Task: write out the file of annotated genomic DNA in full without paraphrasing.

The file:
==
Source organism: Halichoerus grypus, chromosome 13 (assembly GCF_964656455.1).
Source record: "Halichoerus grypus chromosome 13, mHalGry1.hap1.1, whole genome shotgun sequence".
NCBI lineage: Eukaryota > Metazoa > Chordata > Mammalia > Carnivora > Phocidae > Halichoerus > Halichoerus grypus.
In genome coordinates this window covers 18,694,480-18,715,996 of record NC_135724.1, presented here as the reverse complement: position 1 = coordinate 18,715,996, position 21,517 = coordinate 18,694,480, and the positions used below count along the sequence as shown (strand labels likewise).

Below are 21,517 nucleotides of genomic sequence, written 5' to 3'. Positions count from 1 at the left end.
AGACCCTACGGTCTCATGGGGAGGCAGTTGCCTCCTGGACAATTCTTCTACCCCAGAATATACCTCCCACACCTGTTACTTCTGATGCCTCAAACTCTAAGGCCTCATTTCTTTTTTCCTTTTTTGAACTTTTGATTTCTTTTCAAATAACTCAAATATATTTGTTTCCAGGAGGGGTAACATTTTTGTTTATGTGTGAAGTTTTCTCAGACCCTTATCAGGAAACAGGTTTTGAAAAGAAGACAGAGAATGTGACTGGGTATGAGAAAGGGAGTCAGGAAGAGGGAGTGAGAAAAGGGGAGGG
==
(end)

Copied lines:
Source organism: Halichoerus grypus, chromosome 13 (assembly GCF_964656455.1).
Source record: "Halichoerus grypus chromosome 13, mHalGry1.hap1.1, whole genome shotgun sequence".
NCBI lineage: Eukaryota > Metazoa > Chordata > Mammalia > Carnivora > Phocidae > Halichoerus > Halichoerus grypus.
In genome coordinates this window covers 18,694,480-18,715,996 of record NC_135724.1, presented here as the reverse complement: position 1 = coordinate 18,715,996, position 21,517 = coordinate 18,694,480, and the positions used below count along the sequence as shown (strand labels likewise).

Below are 21,517 nucleotides of genomic sequence, written 5' to 3'. Positions count from 1 at the left end.
AGACCCTACGGTCTCATGGGGAGGCAGTTGCCTCCTGGACAATTCTTCTACCCCAGAATATACCTCCCACACCTGTTACTTCTGATGCCTCAAACTCTAAGGCCTCATTTCTTTTTTCCTTTTTTGAACTTTTGATTTCTTTTCAAATAACTCAAATATATTTGTTTCCAGGAGGGGTAACATTTTTGTTTATGTGTGAAGTTTTCTCAGACCCTTATCAGGAAACAGGTTTTGAAAAGAAGACAGAGAATGTGACTGGGTATGAGAAAGGGAGTCAGGAAGAGGGAGTGAGAAAAGGGGAGGG